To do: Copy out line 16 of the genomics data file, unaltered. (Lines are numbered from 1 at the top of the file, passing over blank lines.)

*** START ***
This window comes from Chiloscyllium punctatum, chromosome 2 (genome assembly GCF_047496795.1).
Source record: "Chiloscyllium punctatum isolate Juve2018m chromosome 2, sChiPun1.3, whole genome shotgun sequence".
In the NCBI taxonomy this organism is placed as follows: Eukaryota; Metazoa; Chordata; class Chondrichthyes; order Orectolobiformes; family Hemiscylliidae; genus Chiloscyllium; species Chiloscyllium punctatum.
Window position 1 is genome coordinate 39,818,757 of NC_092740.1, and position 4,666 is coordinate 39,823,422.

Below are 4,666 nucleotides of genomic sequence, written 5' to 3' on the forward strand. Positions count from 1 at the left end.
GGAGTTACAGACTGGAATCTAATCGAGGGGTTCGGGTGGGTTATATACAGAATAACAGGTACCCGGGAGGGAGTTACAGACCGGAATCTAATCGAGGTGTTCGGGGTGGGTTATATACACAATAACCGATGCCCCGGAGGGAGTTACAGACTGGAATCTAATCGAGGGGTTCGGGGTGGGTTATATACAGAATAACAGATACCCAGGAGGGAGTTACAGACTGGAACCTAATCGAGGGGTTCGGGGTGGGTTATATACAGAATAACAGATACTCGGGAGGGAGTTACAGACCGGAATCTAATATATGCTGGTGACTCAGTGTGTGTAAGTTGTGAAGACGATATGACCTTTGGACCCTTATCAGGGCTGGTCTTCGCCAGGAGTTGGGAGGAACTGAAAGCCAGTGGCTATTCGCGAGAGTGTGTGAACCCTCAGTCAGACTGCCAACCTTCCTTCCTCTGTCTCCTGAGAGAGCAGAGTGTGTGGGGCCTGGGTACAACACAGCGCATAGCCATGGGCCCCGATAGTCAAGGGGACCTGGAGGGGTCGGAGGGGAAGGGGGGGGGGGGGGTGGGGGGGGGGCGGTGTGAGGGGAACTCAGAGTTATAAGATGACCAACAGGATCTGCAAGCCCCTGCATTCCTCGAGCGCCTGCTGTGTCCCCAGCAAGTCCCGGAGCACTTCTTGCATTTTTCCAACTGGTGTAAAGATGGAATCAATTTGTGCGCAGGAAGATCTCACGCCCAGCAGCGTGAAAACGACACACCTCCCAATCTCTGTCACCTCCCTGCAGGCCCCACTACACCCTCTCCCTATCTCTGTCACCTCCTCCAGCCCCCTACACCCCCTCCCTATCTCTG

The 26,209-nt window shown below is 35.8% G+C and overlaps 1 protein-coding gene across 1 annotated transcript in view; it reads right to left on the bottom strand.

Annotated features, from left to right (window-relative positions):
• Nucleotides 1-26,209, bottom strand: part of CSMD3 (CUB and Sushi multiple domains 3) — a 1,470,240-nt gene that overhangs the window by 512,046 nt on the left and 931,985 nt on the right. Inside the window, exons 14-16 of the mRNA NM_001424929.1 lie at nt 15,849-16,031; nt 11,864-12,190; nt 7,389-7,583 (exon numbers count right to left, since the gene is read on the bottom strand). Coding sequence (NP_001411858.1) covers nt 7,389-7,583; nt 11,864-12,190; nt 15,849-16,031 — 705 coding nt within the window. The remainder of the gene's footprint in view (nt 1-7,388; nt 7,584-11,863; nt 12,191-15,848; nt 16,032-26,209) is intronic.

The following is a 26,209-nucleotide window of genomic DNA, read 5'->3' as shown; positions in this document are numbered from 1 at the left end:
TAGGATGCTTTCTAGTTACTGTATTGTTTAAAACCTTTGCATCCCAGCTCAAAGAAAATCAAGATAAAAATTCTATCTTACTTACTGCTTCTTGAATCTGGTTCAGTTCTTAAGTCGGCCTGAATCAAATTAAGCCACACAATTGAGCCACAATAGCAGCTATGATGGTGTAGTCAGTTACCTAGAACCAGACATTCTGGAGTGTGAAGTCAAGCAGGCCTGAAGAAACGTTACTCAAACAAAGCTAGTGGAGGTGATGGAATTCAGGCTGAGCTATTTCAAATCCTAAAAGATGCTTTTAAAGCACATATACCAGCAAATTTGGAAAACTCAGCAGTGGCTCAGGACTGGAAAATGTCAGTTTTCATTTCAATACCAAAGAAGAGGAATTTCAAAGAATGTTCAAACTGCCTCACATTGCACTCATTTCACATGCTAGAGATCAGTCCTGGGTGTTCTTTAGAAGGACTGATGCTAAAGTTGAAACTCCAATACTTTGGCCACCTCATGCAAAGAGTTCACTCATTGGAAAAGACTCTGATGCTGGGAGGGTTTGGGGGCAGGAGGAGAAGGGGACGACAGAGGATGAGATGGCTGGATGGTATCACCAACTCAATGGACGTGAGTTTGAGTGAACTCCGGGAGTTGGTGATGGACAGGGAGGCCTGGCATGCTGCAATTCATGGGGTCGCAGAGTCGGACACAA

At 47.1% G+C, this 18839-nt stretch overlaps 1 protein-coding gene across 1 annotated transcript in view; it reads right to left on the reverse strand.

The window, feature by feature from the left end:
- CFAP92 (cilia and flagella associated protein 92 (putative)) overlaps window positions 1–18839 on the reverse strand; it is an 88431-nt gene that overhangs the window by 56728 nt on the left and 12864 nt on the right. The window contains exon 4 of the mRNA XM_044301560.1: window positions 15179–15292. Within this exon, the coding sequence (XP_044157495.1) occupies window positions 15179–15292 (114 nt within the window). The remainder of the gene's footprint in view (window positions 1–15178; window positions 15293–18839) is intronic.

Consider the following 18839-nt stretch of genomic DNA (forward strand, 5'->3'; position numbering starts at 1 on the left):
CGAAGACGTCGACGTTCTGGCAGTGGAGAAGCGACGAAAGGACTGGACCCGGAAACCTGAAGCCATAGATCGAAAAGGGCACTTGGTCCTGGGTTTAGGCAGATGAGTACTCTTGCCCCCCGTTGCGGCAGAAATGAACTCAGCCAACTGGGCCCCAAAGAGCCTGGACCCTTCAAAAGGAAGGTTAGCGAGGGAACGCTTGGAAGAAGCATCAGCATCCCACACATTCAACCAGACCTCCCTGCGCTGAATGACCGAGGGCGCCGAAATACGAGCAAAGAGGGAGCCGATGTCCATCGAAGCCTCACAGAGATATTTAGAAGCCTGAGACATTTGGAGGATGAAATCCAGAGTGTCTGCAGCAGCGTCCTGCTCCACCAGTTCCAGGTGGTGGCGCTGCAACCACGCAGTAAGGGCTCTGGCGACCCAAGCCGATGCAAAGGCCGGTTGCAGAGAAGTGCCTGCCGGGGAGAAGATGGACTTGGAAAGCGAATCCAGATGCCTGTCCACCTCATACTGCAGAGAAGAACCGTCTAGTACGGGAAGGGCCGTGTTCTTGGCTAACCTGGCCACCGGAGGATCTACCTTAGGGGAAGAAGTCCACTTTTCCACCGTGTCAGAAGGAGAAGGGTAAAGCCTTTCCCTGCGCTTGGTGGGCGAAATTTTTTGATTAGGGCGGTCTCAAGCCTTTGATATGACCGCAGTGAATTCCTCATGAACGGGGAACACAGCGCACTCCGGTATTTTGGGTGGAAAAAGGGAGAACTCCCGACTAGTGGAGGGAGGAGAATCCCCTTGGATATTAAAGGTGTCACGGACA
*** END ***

CGAAGACGTCGACGTTCTGGCAGTGGAGAAGCGACGAAAGGACTGGACCCGGAAACCTGAAGCCATAGATCGAAAAGGGCACTTGGTCCTGGGTTTAGGCAGATGAGTACTCTTGCCCCCCGTTGCGGCAGAAATGAACTCAGCCAACTGGGCCCCAAAGAGCCTGGACCCTTCAAAAGGAAGGTTAGCGAGGGAACGCTTGGAAGAAGCATCAGCATCCCACACATTCAACCAGACCTCCCTGCGCTGAATGACCGAGGGCGCCGAAATACGAGCAAAGAGGGAGCCGATGTCCATCGAAGCCTCACAGAGATATTTAGAAGCCTGAGACATTTGGAGGATGAAATCCAGAGTGTCTGCAGCAGCGTCCTGCTCCACCAGTTCCAGGTGGTGGCGCTGCAACCACGCAGTAAGGGCTCTGGCGACCCAAGCCGATGCAAAGGCCGGTTGCAGAGAAGTGCCTGCCGGGGAGAAGATGGACTTGGAAAGCGAATCCAGATGCCTGTCCACCTCATACTGCAGAGAAGAACCGTCTAGTACGGGAAGGGCCGTGTTCTTGGCTAACCTGGCCACCGGAGGATCTACCTTAGGGGAAGAAGTCCACTTTTCCACCGTGTCAGAAGGAGAAGGGTAAAGCCTTTCCCTGCGCTTGGTGGGCGAAATTTTTTGATTAGGGCGGTCTCAAGCCTTTGATATGACCGCAGTGAATTCCTCATGAACGGGGAACACAGCGCACTCCGGTATTTTGGGTGGAAAAAGGGAGAACTCCCGACTAGTGGAGGGAGGAGAATCCCCTTGGATATTAAAGGTGTCACGGACA